• NALF membership increased to 85 Founder Members and 25 Active Members
  • 1971
    • Oklahoma forms State Limousin Association
    • Texas forms State Limousin Association
    • South Dakota forms State Limousin Association
    • Washington forms State Limousin Association
    • Nebraska forms State Limousin Association
    • Montana forms State Limousin Association
    • Southeastern states (Florida, Georgia, Mississippi, Tennessee, South Carolina) form Limousin Association
    •  Missouri forms State Limousin Association
    • John Moore, Pennsylvania, elected NALF President
    • Gloria Jennings served as the 1971 Limousin Queen
    • First National Limousin Sale held at National Western Stock Show
  • 1972
    • Darrel Menning, Corsica, South Dakota became NALF’s 1000th member
    • Wyona Warren selected as 1972 Limousin Queen
    • South Dakota forms Junior State Association
    • Burwell Bates, Oklahoma elected NALF President
Kathy O’Brien 1974 Queen
  • 1973
    • Arkansas forms State Limousin Association
    • Texas forms Junior State Association
    • International Limousin Council formed
    • Ronnie Murray, Oklahoma elected NALF President
    • Cindy Calavan, Oklahoma crowned 1973 Limousin Queen
  • 1974
    • .Inaugural “World Limousin Futurity” held
    • Kansas forms State Limousin Association
    • Southern California forms Junior State Association
    • Kentucky forms State Limousin Association
    • Kathy O’Brien, Missouri crowned 1974 Limousin Queen
    • Ladies Auxiliary formed- name changed to Limouselles in 1975
  • 1975
    • Tennessee forms State Limousin Association
    • Northwest Limousin Association formed covering Idaho, Oregon, and Washington
    • Georgia forms State Limousin Association
    • Wyoming forms Junior State Association
    • Intermountain Limousin Association reforms as Colorado Limousin Association
    • Liz Crewson crowned Limousin Queen
    • Illinois forms State Limousin Association
    • Floyd McGown named NALF President
  • 1976
    • South Dakota has largest number of Limousin cattle totaling 24,043 head
    • Oklahoma has most NALF members at 1,229 members
    • Carlton Noyes, Nebraska elected NALF President
    • Mary Svobooda named NALF Queen
    • First National Junior Heifer Show held
  • 1977
    • Theresa Scott crowned Limousin Queen
    • 100 bulls were exhibited by 23 Pen & Carload exhibitors form 4 different states at NWSS
  • 1978
    • George forms Junior State Association
    • First Limouselle Scholarship awarded to DeAnna Jones, Oklahoma
    • Lori Pihl crowned Limousin Queen
    • William Dameron selected as NALF President
    • 5,727 total head was sold in Limousin Sales throughout 1978
  • 1979
    • First Limousin Breeders Symposium held in Stillwater, Oklahoma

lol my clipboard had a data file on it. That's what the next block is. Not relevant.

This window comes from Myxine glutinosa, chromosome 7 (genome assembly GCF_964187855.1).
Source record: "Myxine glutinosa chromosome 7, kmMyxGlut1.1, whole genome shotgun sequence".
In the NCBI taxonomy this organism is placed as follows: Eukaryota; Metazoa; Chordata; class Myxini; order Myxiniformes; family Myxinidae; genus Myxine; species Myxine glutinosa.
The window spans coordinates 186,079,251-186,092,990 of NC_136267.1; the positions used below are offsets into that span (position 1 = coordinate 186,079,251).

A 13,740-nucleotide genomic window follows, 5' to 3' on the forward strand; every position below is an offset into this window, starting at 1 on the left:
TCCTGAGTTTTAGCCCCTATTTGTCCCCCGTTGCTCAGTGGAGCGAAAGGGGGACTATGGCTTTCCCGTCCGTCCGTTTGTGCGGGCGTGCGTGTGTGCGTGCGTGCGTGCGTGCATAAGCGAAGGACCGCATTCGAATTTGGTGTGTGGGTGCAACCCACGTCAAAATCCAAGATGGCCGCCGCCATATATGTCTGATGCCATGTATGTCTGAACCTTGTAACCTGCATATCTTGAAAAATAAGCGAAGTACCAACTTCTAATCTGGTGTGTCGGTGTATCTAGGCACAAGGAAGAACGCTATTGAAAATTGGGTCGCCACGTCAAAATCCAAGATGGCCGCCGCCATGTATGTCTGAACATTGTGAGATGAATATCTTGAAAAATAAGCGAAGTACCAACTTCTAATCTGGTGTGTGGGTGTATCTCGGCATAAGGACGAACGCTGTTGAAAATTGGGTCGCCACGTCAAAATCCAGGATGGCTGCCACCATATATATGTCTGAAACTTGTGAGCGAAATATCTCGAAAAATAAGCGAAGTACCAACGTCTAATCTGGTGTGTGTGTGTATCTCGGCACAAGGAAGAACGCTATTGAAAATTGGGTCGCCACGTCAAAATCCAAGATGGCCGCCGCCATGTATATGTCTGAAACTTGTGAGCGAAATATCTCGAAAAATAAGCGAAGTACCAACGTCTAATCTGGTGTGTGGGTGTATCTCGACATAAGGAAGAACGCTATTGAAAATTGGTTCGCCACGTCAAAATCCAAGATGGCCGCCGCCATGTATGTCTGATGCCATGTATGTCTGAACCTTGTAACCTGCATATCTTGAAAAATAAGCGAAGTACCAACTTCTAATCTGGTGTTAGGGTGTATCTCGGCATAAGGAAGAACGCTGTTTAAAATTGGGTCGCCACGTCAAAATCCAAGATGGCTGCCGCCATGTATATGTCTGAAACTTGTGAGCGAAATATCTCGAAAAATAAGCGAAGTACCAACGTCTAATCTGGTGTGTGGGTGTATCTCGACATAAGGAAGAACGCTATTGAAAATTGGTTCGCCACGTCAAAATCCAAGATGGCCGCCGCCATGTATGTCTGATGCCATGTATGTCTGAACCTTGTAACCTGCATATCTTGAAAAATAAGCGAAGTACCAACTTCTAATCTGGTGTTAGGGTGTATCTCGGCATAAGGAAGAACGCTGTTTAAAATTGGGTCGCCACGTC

• First American Royal National Limousin Show was held with 130 head exhibited from 9 states
Budrick Farms of Mannsville, Oklahoma walked off with grand champion bull honors with their fullblood son of Espoir de Carnaval, Innovator. This concluded a very successful show season for the well-balanced bull in which he was undefeated.

A Look Back at Limousin

The Beginnings…

  • May 6, 1968
    • A preliminary meeting was held to discuss the feasibility of the Foundation plan- The first 5 Founding Members came from this meeting
      • Founder Member 1: Bob Purdy, Wyoming
      • Founder Member 2: Charlie Moore, Iowa
      • Founder Member 3: Bruce Waddle, Colorado
      • Founder Member 4: Sherm Ewing, Canada
      • Founder Member 5: James Scott, Colorado (only one who had seen a Limousin before becoming a member)
    • Willis Carpenter had prepared incorporation papers for the North American Limousin Foundation
    • Ten people were at this meeting

Bob Purdy, Buffalo, Wyoming cattleman, businessman, served as president of the North American Limousin Foundation for the first three years.

June 21, 1968

  • First official organization meeting was held with 20 people in attendance
  • The first Board of Directors was selected:
    • President: Robert Purdy, Wyoming
    • Vice-President: Sherman Ewing, Aberta, Canada
    • Secretary-Treasurer: W.W. Smutz Jr, Colorado
    • Executive Vice-President: Richard Goff, Colorado
    • Directors: Stephen Garst, Iowa; Charles Moore, Iowa; H.A. McCoy, Oklahoma; Bruce Waddle, Colorado; Dr. James Scott, Colorado

Sherman Ewing, Claresholm, Alberta, Canada was NALF Founding Member #4. As chairmen of the Technical Committee he was responsible for the early directories on performance requirements for the breed in the United States. He was the first NALF Vice-President.

  • July 24, 1969
    • The First Annual Meeting of the North American Limousin Foundation was held at the Brown Palace Hotel, Denver, Colorado
    • At this point the foundation had 80 Founding Members, 13 Active Members, and 9 Junior Members